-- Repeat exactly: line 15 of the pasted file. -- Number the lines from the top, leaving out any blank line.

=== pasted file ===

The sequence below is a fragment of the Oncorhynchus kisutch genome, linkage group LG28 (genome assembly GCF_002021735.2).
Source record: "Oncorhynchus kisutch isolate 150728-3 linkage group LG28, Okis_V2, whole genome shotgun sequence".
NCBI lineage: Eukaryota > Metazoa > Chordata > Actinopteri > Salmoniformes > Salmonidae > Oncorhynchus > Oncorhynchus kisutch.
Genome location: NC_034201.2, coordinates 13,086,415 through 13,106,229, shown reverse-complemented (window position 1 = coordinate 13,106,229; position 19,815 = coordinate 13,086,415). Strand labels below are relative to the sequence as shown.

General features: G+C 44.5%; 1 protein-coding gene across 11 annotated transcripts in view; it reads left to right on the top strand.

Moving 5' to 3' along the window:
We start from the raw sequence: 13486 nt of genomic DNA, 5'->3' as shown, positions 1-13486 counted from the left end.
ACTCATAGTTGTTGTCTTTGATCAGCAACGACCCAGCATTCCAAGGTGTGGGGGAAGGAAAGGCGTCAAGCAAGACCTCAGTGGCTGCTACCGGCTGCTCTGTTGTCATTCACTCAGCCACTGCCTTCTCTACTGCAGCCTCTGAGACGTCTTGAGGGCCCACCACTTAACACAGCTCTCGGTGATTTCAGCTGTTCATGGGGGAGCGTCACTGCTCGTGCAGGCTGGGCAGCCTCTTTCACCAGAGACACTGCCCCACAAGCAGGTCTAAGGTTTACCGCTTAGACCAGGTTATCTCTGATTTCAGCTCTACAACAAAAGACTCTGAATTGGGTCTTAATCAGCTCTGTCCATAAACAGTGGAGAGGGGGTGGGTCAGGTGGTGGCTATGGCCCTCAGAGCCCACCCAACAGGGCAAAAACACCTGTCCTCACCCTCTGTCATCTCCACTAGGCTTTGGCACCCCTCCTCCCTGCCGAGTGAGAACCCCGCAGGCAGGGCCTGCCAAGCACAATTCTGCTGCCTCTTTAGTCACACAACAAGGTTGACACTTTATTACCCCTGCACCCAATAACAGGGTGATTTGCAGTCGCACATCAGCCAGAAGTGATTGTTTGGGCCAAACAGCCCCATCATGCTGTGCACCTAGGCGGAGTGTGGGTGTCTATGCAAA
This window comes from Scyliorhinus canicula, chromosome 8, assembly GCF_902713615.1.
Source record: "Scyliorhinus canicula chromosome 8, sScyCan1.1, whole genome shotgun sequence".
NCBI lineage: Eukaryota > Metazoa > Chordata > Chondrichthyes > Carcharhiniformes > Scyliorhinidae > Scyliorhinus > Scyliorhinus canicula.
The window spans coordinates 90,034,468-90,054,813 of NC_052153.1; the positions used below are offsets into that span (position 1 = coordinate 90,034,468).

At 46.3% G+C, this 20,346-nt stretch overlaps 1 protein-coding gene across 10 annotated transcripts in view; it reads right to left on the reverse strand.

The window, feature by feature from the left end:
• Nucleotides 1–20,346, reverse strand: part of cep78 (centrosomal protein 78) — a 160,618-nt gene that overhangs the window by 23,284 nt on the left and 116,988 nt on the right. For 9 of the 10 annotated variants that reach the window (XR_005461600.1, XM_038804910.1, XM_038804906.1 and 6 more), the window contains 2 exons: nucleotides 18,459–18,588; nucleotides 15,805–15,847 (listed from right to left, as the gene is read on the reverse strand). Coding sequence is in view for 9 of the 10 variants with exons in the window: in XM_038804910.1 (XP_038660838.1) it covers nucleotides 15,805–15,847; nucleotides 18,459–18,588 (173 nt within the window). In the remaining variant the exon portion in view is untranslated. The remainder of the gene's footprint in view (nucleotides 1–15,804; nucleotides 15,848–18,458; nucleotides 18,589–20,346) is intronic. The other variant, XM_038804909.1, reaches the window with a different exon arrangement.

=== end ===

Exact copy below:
• Nucleotides 1–20,346, reverse strand: part of cep78 (centrosomal protein 78) — a 160,618-nt gene that overhangs the window by 23,284 nt on the left and 116,988 nt on the right. For 9 of the 10 annotated variants that reach the window (XR_005461600.1, XM_038804910.1, XM_038804906.1 and 6 more), the window contains 2 exons: nucleotides 18,459–18,588; nucleotides 15,805–15,847 (listed from right to left, as the gene is read on the reverse strand). Coding sequence is in view for 9 of the 10 variants with exons in the window: in XM_038804910.1 (XP_038660838.1) it covers nucleotides 15,805–15,847; nucleotides 18,459–18,588 (173 nt within the window). In the remaining variant the exon portion in view is untranslated. The remainder of the gene's footprint in view (nucleotides 1–15,804; nucleotides 15,848–18,458; nucleotides 18,589–20,346) is intronic. The other variant, XM_038804909.1, reaches the window with a different exon arrangement.